‘I never saw Mdluli letter’Comment on this story
President Jacob Zuma, in a startling written reply to Parliament, said he had never seen the explosive letter that caused such division in the top ranks of the police that it led to the removal of controversial crime intelligence boss Richard Mdluli.
The letter, dated November 2011 and addressed to Zuma, Police Minister Nathi Mthethwa and acting National Police Commissioner Lieutenant-General Nhlanhla Mkhwanazi, suggests that four senior police officials were conspiring to discredit Mdluli, and prevent him from assisting Zuma in his bid for a second term as ANC leader.
It was cited by Mthethwa as the reason for Mdluli being “shifted” out of the crime intelligence division when he made the announcement in Parliament on Wednesday.
Mthethwa has also denied receiving the letter, which names suspended national police commissioner General Bheki Cele, Hawks head Lieutenant-General Anwa Dramat, operational services head Lieutenant-General Godfrey Lebeya and Gauteng provincial police commissioner Lieutenant-General Mzwandile Petros as ganging up against Mdluli.
On Wednesday, Mthethwa told Parliament the allegations contained in the letter were “so serious as to suggest the meddling of policing functions in politics”.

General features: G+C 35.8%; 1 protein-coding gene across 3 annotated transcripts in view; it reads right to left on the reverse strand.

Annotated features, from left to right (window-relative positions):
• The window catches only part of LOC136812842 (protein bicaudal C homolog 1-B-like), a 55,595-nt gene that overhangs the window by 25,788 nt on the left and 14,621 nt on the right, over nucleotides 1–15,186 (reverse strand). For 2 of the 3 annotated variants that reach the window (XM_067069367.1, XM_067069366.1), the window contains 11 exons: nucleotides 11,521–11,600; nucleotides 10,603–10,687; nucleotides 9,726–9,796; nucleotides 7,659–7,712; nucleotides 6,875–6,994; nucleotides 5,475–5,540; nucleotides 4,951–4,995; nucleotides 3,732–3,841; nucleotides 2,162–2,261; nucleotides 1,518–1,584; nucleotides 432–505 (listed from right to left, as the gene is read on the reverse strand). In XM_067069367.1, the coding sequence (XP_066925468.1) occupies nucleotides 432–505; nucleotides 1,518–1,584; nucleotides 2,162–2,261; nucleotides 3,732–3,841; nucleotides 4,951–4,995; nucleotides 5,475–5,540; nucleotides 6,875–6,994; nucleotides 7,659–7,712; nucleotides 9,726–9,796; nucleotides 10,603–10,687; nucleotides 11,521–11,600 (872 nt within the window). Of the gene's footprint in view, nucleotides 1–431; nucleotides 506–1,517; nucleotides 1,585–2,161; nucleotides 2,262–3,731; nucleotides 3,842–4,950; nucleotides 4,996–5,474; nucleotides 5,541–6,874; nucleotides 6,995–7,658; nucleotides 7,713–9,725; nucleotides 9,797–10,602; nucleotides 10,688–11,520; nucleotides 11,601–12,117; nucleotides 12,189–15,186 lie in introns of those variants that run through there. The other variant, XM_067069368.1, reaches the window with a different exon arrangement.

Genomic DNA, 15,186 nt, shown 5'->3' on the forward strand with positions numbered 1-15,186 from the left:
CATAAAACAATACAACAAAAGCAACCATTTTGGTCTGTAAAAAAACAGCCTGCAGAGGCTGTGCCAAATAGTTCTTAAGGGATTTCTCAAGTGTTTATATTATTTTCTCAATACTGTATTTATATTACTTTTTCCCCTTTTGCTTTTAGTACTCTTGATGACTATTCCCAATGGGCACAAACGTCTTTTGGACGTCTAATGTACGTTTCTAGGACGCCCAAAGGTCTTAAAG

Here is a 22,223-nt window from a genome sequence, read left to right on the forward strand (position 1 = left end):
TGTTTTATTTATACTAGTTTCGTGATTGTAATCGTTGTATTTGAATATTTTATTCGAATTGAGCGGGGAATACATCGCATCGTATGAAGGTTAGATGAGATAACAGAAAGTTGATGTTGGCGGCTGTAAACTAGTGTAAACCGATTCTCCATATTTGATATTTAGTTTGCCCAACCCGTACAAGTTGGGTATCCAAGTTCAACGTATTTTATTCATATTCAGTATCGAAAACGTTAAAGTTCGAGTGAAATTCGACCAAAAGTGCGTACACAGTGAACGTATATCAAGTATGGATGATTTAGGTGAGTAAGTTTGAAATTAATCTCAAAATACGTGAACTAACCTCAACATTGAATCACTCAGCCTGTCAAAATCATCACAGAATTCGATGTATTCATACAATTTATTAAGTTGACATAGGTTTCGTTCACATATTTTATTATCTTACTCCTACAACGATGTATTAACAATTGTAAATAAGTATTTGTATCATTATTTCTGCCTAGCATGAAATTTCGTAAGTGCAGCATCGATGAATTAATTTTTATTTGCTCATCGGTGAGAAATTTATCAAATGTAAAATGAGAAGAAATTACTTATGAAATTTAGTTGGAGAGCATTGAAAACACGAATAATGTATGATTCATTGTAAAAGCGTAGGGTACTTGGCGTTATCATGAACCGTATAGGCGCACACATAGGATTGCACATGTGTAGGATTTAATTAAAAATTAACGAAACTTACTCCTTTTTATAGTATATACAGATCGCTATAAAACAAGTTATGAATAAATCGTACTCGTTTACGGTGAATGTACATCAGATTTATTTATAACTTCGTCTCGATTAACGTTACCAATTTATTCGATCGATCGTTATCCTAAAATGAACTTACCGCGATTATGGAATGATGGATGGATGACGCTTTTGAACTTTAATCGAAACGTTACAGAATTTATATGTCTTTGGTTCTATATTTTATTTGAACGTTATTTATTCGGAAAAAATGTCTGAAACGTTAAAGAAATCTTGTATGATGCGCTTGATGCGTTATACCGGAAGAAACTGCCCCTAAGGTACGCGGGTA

But Zuma said he had not received “the letter in question”.
“As a result, I am not aware of the content of the letter,” he said, replying to a question from Cope MP Leonard Ramatlakane.
Yesterday Mthethwa announced the members of a task team to investigate the allegations contained in the letter. The team will be led by the chief state law adviser Enver Daniels, and will include Lieutenant-General Abel Mxolisi Shilubane from the SANDF, Stan Noosi from State Security, and SAPS head of legal services Lieutenant-General Julius Molefe.
Mthethwa’s spokesman Zweli Mnisi emphasised that the team would investigate the validity of the letter, and not necessarily the four implicated in it.
But security experts have criticised the investigation for being conducted by state officials rather than an independent law firm or judge.
Gareth Newham, head of crime and policing at the Institute for Security Studies, questioned the task team’s ability to conduct an independent investigation because all its members were part of the security cluster and reported to cabinet ministers, who might be close to Zuma.
“If people close to the president are protecting Mdluli, and the people conducting the investigation report to those ministers, then I don’t know how the outcome of the investigation could be valid,” he said.
Newham suggested that senior politicians were “going out of their way to keep the investigation out of independent hands.
“If you are politically connected, everything but the criminal justice system is used. It’s a pattern which poses a direct threat to the rule of law in South Africa,” he said.
“The question is why this man (Mdluli) isn’t being treated like all other officers accused of other crimes.”